Are 2 days enough to study for insurance?

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Oct 5, 2006 12:45 pm

I want to take the exam on Saturday. IS today and tomorrow enough time? say 20 hrs?

Oct 5, 2006 12:46 pm

Easily.

Oct 5, 2006 12:49 pm

aight. Yhx.

Oct 5, 2006 1:07 pm

Why waste that much time?  Just go take it.  How hard can it be?

Oct 5, 2006 8:31 pm

Soon


 
Why waste that much time?  Just go take it.  How hard can it be?


<?:namespace prefix = o ns = "urn:schemas-microsoft-com:office:office" />

This is pure unadulterated baloney.   



I would recommend at least 5 days of preparation.  These morons on this forum are full of it. 


Take the exam and post your real score after only 2 days of preparation. 
Oct 6, 2006 7:42 pm

Ditto, DirtyDeltaBro!

Oct 6, 2006 10:37 pm

Cmon now DirtyDelta, the insurance exam is a joke!

Oct 6, 2006 11:03 pm

If his/her only task was to study for the LAH, then I would say it is possible.  But I am sure this person has other things s to do at work, as opposed to pounding a book for 8 hours a day.


 <?:namespace prefix = o ns = "urn:schemas-microsoft-com:office:office" />

There is no benefit to taking a test before you are ready.  Why would you sit for an exam without having adequately prepared?  You are setting your self up to pull an f bomb..
Oct 7, 2006 1:59 am

I studied for 2 days and passed

Oct 7, 2006 7:08 am

2 days is plenty. that's what I did.

Oct 7, 2006 11:36 am

When I took the exam 18 years ago, it was before we were required to have X number of classroom hours.  We went to a cram session from 8am to noon. Continued to cram knowledge into our heads through lunch. We walked ran right next door to take the test at 1pm and puked up the knowledge on the test before we forgot it and got fingerprinted before we walked out the door.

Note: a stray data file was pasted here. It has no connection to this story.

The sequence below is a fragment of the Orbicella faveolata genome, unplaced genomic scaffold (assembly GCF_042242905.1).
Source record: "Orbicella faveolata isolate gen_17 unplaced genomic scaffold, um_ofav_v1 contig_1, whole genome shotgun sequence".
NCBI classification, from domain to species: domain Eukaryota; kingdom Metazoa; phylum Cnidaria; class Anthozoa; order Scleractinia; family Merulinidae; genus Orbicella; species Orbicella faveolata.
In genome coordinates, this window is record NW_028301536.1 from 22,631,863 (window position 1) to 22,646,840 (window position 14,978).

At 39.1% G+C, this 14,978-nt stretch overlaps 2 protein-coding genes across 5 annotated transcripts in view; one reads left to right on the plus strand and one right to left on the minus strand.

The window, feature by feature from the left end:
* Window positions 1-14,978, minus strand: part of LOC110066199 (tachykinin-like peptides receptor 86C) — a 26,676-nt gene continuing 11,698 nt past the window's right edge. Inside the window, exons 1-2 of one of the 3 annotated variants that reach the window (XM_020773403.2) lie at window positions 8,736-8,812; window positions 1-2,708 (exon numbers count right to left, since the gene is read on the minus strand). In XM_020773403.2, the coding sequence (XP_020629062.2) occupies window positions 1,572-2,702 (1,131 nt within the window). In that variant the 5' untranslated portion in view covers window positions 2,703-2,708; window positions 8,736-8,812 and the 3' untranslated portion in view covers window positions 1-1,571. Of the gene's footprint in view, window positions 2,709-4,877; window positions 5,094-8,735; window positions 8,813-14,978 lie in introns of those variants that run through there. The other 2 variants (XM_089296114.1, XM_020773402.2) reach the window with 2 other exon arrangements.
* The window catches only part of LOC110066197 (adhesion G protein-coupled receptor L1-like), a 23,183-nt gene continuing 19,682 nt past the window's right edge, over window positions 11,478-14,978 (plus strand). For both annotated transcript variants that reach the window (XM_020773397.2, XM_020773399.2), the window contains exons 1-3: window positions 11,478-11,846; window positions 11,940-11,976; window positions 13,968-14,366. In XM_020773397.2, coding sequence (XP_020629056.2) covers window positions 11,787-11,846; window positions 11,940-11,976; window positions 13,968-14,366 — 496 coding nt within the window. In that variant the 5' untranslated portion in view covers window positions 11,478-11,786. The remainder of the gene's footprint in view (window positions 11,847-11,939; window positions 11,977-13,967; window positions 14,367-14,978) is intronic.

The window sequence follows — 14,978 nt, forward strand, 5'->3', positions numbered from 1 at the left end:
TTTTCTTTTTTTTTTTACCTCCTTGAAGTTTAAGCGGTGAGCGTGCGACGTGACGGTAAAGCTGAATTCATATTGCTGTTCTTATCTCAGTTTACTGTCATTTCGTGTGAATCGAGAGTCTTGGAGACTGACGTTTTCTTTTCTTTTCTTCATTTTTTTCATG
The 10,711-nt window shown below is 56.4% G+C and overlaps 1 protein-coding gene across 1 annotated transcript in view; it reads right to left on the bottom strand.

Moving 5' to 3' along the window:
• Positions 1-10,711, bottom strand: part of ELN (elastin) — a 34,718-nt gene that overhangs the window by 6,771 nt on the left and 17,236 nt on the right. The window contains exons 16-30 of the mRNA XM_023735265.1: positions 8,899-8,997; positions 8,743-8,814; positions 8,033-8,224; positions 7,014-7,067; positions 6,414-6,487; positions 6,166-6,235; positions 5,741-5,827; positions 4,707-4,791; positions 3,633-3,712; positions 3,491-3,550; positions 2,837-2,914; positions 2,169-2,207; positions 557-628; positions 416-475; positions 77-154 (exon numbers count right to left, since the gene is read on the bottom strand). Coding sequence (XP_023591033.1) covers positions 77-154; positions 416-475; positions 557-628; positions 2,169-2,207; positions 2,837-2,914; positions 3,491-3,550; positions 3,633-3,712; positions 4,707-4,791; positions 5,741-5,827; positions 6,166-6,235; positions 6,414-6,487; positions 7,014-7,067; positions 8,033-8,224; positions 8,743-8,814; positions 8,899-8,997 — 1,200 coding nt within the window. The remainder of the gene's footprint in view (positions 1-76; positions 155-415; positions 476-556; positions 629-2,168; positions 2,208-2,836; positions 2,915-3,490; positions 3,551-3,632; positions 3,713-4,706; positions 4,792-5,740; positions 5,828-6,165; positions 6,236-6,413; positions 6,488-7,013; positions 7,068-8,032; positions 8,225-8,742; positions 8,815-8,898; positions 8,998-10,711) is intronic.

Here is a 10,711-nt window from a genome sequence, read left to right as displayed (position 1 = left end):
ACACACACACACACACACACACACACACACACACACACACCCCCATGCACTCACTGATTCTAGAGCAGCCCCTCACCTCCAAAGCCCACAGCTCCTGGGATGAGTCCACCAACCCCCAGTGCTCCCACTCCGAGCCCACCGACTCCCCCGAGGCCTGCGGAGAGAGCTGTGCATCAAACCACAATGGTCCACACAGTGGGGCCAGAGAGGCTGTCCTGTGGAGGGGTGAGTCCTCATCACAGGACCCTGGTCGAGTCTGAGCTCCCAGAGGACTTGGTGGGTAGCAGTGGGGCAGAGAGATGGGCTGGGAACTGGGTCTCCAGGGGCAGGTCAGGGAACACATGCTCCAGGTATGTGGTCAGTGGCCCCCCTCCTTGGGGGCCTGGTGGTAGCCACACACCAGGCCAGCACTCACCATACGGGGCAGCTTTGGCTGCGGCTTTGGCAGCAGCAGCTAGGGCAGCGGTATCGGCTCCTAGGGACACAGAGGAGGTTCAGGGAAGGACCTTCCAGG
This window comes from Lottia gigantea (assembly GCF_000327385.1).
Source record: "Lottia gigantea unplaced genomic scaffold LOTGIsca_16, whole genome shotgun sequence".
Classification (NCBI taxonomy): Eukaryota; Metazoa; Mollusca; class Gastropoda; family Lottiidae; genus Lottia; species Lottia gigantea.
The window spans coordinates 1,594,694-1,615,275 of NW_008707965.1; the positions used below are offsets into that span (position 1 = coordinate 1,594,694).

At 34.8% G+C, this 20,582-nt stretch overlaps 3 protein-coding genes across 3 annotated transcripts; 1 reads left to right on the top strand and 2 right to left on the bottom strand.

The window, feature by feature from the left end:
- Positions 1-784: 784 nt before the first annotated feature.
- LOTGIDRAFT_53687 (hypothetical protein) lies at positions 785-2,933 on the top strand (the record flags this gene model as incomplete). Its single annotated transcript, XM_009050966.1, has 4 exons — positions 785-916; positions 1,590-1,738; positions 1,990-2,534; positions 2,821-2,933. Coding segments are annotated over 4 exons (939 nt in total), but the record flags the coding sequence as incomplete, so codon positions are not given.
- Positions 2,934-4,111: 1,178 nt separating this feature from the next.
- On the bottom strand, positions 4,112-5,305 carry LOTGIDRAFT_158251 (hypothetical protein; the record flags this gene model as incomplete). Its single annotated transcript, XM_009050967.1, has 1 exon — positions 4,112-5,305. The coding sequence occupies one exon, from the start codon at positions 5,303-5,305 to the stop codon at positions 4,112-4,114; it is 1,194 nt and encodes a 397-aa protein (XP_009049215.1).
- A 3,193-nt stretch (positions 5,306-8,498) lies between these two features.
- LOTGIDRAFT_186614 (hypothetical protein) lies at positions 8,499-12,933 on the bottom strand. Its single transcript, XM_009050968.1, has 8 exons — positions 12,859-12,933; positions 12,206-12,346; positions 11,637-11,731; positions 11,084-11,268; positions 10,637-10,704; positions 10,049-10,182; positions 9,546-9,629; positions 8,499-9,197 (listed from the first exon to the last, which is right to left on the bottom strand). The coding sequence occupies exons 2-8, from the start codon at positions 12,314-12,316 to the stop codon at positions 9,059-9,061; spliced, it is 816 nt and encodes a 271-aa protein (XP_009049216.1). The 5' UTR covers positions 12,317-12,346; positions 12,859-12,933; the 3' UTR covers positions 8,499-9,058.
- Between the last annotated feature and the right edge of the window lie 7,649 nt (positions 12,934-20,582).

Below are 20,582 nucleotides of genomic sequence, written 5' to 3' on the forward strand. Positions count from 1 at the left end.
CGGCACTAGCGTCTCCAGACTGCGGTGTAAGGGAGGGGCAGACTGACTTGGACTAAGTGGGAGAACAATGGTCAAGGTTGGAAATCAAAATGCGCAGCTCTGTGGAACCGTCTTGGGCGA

Ta Dah!!! By 3pm we were all insurance agents and still didn't know doo squat.  No wonder there are so many adverse claims against the insurance industry.


I don't know what the exam is like now, but I hope it is harder.

Oct 7, 2006 3:45 pm

took yesterday off, and i rescheduled it. i want to get this right the first time and not have to bother with any more exams 'till the end of the year.


Babbling, I took the classes too but found it to be an utter waste of time and I sure as hell was not going in the exam the next day to puke out info I did not understand (which is what the instructor insisted)


Oct 7, 2006 4:30 pm

Good for you, anabuhabkuss. For me and probably for most people, taking more time to study is the wisest course to take.


When I was in college, I crammed for tests all the time. But that was because most of the dribble I was required to take and learn would mean nothing to me later in life. As long as I knew it at test time, that was all I cared about. Thirty years later, that belief has proven true.


However, with insurance, you must know it intimately for your clients benefit and for your career. So, is it important? Heck yes! My advice is to first learn all the moving parts of insurance and then (the hard part) learn how to apply them to real life situations. It's a little like being a car mechanic and knowing how to drive well.